Editor's Comment

Way to go, UTH

THE decision by the University Teaching Hospitals (UTH) to venture into farming in order to sustain its feeding programme for patients admitted to the health facility is highly commendable.
Last week, UTH director clinical care and diagnostic services Alex Makupe announced that the health facility cannot continue to depend on well-wishers for support to sustain the feeding programme.
“We have been directed by the Minister of Health to ensure that we embark on projects where we can keep chickens, cows, goats, grow vegetables and other kinds of crops so that we can successfully run our feeding programme for patients,” he said.
As the country’s largest health institution, UTH has indeed taken a lead in healthcare provision by following the Government directive to venture into farming.
There is, indeed, no greater empowerment than one having his or her own food source. And for an institution as large as UTH, surely it must have many stomachs to feed, and a stable and reliable source of food is a must.
And how else can such a feeding programme be sustained other than by having a farm project that continually supplies meat and vegetables?
We also know that UTH, being the country’s largest referral hospital, takes in patients from some of the poorest communities around the country.
These patients usually have no support in terms of food and other basic needs because they may not have close relations in Lusaka, and so they have to rely on the hospital or well-wishers who visit the health facility with donations.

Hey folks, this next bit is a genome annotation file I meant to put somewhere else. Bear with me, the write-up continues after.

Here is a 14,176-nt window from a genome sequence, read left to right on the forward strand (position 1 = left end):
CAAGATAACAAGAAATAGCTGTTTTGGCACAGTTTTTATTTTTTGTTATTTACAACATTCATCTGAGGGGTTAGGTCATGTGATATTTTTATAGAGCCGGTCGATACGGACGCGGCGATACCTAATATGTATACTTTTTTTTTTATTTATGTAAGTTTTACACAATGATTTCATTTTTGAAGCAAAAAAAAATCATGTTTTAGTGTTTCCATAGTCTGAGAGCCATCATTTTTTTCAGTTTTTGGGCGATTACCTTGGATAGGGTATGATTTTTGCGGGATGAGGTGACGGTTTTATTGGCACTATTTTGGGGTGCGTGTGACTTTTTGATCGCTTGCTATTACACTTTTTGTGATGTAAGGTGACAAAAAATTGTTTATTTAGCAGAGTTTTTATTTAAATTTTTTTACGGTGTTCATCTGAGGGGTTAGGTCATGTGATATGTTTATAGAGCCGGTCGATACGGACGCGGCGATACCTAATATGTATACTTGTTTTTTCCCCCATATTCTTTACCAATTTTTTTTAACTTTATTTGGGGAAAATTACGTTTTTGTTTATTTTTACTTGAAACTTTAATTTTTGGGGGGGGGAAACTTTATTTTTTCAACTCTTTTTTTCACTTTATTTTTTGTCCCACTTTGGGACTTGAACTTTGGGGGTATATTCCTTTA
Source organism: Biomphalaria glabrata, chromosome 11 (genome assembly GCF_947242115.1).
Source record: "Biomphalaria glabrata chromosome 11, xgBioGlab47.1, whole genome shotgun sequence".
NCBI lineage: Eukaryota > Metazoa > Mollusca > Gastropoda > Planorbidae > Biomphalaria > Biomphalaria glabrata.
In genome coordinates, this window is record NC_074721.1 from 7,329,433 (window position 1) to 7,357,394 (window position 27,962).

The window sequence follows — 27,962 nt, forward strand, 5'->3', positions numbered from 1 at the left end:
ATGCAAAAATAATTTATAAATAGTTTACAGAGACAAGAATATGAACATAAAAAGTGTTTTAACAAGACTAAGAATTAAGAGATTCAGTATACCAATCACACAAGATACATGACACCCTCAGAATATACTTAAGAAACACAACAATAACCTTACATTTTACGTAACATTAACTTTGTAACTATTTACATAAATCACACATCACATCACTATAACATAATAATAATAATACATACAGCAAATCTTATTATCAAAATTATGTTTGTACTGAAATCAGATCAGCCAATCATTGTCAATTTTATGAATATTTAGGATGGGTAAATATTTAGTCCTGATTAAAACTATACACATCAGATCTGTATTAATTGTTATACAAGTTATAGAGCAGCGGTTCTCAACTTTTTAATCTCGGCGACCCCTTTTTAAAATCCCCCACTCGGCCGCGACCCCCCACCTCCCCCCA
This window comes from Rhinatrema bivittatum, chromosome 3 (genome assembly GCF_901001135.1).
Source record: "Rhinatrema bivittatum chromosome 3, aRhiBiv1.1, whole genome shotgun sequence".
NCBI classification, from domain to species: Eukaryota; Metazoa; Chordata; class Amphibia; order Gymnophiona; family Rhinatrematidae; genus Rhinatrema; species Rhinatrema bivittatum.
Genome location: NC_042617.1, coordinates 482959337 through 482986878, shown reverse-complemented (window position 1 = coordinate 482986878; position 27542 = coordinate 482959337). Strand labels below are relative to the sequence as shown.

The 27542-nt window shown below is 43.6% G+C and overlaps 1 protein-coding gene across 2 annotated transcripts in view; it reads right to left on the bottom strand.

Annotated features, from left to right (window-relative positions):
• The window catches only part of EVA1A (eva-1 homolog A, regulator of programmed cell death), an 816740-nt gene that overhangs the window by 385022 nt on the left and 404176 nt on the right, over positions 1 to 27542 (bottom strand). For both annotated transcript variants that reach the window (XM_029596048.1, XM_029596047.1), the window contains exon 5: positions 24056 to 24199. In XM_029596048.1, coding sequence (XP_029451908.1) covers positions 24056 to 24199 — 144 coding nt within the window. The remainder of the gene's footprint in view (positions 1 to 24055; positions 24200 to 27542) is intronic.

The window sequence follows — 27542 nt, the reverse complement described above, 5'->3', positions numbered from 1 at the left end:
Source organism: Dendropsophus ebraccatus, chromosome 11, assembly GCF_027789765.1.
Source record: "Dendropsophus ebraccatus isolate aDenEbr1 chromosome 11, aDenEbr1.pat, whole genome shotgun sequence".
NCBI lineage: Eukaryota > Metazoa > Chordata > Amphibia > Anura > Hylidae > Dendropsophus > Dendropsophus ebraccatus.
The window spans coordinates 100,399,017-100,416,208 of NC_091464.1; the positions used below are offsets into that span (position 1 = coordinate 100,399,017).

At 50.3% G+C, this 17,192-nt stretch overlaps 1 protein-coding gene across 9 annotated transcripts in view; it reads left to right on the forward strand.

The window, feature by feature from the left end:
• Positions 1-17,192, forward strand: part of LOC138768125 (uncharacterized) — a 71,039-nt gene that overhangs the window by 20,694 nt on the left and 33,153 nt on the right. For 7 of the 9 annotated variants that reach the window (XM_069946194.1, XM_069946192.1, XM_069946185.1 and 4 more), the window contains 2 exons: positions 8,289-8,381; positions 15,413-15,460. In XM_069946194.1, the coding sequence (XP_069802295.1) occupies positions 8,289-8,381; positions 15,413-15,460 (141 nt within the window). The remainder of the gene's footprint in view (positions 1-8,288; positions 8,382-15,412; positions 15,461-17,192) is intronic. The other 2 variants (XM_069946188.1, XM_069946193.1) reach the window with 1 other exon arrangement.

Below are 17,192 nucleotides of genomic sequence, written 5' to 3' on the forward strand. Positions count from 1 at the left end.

But this surely is not sustainable. What happens when the donations do not come?
With such projects, the hospital will no longer rely on hand-outs, and patients will be taken care of without straining the budget of the institution.
It also goes without saying that diet plays a very important role in one’s health, and as noted by Dr Makupe, some patients take long to recover due to poor diet.
Therefore, it must be a major concern of every health institution that admits patients to ensure that they are able to provide a good balanced diet.
But more so, this initiative will in the long run save the institution huge sums of money which can be channelled to other needy areas.
This will have a lasting impact on the country’s food basket, and economy at large, as it will create extra jobs for our youths.
We urge the hospital to make good use of the land they have acquired and ensure that it is used productively.
We say so because there is a lot of titled farm land lying idle out there.
We urge other institutions that provide social services to society such as schools to emulate the move by the UTH, and embark on economic activities that will increase their incomes, and contribute to national growth.
We can all – even in a small way – contribute to the food basket.
We also urge citizens to take this directive at an individual level. What happened to the culture of backyard gardening?

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